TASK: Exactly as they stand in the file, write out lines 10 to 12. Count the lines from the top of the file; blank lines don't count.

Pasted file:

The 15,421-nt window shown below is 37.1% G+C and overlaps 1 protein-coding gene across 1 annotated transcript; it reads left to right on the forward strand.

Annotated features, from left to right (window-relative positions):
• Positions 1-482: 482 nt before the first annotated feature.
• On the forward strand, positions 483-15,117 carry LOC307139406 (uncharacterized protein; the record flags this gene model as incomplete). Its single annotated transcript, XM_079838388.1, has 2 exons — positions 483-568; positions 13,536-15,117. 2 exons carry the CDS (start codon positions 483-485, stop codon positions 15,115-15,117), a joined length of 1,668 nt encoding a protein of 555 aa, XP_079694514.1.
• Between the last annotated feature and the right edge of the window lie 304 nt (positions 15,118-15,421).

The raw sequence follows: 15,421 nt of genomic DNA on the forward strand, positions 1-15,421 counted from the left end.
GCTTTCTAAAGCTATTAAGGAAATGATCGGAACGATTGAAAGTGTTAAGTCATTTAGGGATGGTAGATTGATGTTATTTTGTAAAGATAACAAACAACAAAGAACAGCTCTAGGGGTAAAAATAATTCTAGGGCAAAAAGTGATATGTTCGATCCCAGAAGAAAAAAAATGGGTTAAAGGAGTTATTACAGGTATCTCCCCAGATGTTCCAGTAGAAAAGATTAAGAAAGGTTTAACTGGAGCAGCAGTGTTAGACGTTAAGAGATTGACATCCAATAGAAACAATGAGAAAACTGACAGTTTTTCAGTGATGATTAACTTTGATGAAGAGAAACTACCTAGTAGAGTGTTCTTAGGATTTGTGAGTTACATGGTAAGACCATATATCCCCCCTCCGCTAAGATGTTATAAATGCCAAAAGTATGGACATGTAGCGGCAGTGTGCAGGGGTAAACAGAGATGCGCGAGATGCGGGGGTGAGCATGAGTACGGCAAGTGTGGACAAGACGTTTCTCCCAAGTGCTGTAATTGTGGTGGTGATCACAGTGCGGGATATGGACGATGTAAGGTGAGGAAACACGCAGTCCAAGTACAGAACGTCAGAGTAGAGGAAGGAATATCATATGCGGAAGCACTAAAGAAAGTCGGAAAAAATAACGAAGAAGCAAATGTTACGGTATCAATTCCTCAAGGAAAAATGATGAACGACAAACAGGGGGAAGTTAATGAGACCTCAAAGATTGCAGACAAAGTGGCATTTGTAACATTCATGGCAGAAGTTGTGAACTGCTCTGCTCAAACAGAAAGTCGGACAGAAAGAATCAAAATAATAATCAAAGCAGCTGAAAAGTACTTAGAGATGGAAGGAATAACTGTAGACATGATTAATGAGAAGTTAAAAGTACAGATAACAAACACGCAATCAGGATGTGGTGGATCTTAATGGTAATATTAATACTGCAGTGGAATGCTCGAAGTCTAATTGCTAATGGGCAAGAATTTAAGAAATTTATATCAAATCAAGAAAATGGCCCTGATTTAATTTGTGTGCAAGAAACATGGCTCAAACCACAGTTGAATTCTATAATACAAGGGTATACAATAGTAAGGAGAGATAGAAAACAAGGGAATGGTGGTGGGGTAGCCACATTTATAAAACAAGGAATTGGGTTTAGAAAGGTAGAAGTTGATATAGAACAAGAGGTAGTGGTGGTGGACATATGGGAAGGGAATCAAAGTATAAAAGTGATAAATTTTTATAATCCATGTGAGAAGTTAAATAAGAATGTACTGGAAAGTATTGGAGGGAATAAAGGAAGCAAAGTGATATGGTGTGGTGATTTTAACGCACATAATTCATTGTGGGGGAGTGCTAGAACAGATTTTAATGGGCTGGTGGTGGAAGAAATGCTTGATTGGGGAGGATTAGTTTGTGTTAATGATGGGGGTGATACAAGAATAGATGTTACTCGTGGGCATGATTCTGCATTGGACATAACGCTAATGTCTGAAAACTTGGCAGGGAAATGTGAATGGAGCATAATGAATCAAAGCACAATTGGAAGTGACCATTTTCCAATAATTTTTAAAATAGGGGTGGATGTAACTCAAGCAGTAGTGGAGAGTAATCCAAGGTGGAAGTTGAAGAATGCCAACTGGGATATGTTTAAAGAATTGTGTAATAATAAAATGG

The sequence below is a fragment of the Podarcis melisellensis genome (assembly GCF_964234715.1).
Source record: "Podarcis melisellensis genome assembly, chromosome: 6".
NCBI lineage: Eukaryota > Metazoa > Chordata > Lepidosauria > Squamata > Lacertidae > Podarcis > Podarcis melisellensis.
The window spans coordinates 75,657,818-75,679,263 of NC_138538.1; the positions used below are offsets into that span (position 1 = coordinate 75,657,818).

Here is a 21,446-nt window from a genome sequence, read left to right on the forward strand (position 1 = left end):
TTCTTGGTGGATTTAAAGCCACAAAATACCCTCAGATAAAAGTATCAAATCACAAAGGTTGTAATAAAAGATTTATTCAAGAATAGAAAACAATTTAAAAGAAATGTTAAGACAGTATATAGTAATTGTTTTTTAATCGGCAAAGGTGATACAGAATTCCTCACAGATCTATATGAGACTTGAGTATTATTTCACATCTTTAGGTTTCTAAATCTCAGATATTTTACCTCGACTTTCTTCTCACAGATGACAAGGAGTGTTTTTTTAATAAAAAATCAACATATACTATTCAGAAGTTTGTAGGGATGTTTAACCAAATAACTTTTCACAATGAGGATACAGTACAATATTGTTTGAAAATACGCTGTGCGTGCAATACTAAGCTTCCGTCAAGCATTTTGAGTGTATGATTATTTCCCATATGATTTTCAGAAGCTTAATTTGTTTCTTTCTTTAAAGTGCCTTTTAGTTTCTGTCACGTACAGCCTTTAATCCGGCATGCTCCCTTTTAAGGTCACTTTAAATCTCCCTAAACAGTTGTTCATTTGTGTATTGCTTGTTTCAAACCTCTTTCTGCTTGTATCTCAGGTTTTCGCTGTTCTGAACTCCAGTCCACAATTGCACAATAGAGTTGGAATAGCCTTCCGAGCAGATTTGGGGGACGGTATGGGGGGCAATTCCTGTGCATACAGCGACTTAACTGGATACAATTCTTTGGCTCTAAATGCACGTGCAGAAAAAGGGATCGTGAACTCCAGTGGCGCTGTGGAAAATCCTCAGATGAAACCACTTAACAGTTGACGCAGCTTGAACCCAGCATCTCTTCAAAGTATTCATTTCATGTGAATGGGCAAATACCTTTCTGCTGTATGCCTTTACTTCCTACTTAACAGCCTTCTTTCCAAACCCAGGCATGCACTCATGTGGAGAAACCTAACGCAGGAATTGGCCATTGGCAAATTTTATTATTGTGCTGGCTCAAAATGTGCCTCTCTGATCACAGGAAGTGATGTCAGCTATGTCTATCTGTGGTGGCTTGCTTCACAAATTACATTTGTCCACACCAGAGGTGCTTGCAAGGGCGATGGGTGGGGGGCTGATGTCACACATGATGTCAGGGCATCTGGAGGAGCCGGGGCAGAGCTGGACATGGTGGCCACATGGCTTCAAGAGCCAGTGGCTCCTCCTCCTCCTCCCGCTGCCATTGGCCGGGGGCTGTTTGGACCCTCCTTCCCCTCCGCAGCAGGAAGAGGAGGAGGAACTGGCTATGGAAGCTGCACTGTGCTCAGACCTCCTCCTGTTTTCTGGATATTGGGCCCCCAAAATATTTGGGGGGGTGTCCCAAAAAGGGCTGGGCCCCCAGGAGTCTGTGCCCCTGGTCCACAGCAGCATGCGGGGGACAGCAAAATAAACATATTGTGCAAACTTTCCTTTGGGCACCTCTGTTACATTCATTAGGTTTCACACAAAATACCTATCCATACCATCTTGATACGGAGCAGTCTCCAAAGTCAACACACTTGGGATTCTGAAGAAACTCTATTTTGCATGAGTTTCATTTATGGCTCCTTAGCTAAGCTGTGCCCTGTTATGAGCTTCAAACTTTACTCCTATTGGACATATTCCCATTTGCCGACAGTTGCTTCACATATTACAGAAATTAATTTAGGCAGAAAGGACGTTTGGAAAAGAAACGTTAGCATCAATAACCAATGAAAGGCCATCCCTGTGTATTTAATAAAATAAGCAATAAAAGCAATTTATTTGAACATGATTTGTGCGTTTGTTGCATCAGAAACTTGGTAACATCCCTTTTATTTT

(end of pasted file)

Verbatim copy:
NCBI lineage: Eukaryota > Metazoa > Chordata > Lepidosauria > Squamata > Lacertidae > Podarcis > Podarcis melisellensis.
The window spans coordinates 75,657,818-75,679,263 of NC_138538.1; the positions used below are offsets into that span (position 1 = coordinate 75,657,818).

Here is a 21,446-nt window from a genome sequence, read left to right on the forward strand (position 1 = left end):